One of the most iconic phenomena in nature is the arrival of Spring. In temperate climates many species of plants lose their leaves in the fall (the season is named for just that reason), and then in spring leaves and flowers re-emerge. But why, and HOW?
In answering the “why” question, I like to start by proposing the alternative. What if trees did not lose their leaves in the fall? Well, if the tree was somewhere that experiences sub-freezing temperatures, like we do on occasion here, then the formation of ice crystals inside the cells of the leaves would puncture the membranes of the organelles just like tiny shards of glass, causing irreparable damage. So, rather than face losing their leaves in this fashion, plants shed their leaves intentionally AFTER they remove as much reusable nutrients and sugars to be stored in the trunk as possible. For trees like maple, this is visible as the changing color of leaves in the autumn months. The relocated sugars actually help to prevent ice formation in the trunk of the tree, acting as an anti-freeze, which is why maple syrup can be tapped when the weather is still freezing. So, it is necessary for plants to regrow leaves in the spring to replace the ones that were lost in the fall so that photosynthesis can begin again when the plant is actively growing. How do plants know to drop (and regrow) their leaves?
You might guess that temperature has a part to play, and it does in some cases. Many bulbs, like lilies, tulips, and daffodils start to grow new leaves when the weather warms up after a sufficiently long period of cold. Temperature is not a perfect cue, however, since it can fluctuate wildly, especially during the fall and spring, as many of us have experienced a late frost zapping our early flowering fruit trees or bulbs. A more reliable cue for plants is daylength. Just like animals, plants have internal clock-like processes called circadian rhythms, which are influenced by the amount light they receive. Daylength is often, though not always, a good predictor of temperature since weather is typically colder when the days are short and warmer when days are longer.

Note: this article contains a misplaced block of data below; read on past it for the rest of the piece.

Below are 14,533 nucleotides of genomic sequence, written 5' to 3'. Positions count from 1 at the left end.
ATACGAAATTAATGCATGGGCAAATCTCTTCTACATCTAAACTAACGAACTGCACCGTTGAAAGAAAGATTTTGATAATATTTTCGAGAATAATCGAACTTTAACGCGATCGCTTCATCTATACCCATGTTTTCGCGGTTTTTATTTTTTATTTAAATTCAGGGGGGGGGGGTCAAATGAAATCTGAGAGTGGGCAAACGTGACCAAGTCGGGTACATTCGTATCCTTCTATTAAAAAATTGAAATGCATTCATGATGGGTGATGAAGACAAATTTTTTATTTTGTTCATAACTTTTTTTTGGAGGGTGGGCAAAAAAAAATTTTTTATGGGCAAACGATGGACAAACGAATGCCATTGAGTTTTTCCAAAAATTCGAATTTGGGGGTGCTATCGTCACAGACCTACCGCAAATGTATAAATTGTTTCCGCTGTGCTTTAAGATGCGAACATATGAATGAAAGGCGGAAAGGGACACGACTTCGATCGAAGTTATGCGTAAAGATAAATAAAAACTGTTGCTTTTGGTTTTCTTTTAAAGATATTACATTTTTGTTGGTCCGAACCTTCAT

Although it seems straightforward to us to respond to changes in temperature in our environment, it is actually still not understood how plants sense heat. We have nerve cells with ion-channels that physically change shape as they warm up (not unlike a thermostat), but plants lack a nervous system altogether! The way that plants sense changes in day length, however, is understood quite well. Plants have lots of molecules called photoreceptors, the most well known being chlorophylls. Another group of photoreceptors called phytochromes help plants to keep time. They are present in seeds, and can sense tiny amounts of light to stimulate germination even under the soil! As days get longer in the spring time, phytochromes in the dormant leaf buds send signals to start expanding the embryonic leaves sheltered therein, all of which were actually formed prior to the onset of winter. One last process worth mentioning that phytochromes orchestrate is flowering. Think of the steady progression of forsythia, cherry, and lilac flowering, all because each species has adapted to put out flowers at a time most likely to coincide with their pollinator. Because flowering is light dependent, however, and bee emergence is temperature dependent we have begun to see these relationships to become asynchronous, which is bad news for the flowers and the bees! Rocky Mountain Biological Laboratory (RMBL) has been studying this phenomenon for many decades now as the evidence for shifts in our climate mount ever higher.
By: Restoration & Education Program Lead, Nathan LeClear